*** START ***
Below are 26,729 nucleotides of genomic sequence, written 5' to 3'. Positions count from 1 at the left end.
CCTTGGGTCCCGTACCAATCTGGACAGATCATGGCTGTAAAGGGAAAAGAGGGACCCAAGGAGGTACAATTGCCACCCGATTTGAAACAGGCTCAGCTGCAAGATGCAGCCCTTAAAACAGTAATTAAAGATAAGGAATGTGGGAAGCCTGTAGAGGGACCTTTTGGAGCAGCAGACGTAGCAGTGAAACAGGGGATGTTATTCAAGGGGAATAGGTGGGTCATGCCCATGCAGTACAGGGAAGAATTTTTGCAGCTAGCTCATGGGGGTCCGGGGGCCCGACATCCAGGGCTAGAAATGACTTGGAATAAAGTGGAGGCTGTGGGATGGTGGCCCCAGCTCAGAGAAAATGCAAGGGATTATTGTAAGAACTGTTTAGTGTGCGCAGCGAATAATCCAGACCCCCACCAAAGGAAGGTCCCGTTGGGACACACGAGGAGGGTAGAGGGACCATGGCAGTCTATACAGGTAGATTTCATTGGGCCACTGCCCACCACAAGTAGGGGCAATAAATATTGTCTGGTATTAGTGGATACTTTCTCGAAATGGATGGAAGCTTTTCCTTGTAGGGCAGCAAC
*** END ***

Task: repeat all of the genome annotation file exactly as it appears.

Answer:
Below are 26,729 nucleotides of genomic sequence, written 5' to 3'. Positions count from 1 at the left end.
CCTTGGGTCCCGTACCAATCTGGACAGATCATGGCTGTAAAGGGAAAAGAGGGACCCAAGGAGGTACAATTGCCACCCGATTTGAAACAGGCTCAGCTGCAAGATGCAGCCCTTAAAACAGTAATTAAAGATAAGGAATGTGGGAAGCCTGTAGAGGGACCTTTTGGAGCAGCAGACGTAGCAGTGAAACAGGGGATGTTATTCAAGGGGAATAGGTGGGTCATGCCCATGCAGTACAGGGAAGAATTTTTGCAGCTAGCTCATGGGGGTCCGGGGGCCCGACATCCAGGGCTAGAAATGACTTGGAATAAAGTGGAGGCTGTGGGATGGTGGCCCCAGCTCAGAGAAAATGCAAGGGATTATTGTAAGAACTGTTTAGTGTGCGCAGCGAATAATCCAGACCCCCACCAAAGGAAGGTCCCGTTGGGACACACGAGGAGGGTAGAGGGACCATGGCAGTCTATACAGGTAGATTTCATTGGGCCACTGCCCACCACAAGTAGGGGCAATAAATATTGTCTGGTATTAGTGGATACTTTCTCGAAATGGATGGAAGCTTTTCCTTGTAGGGCAGCAAC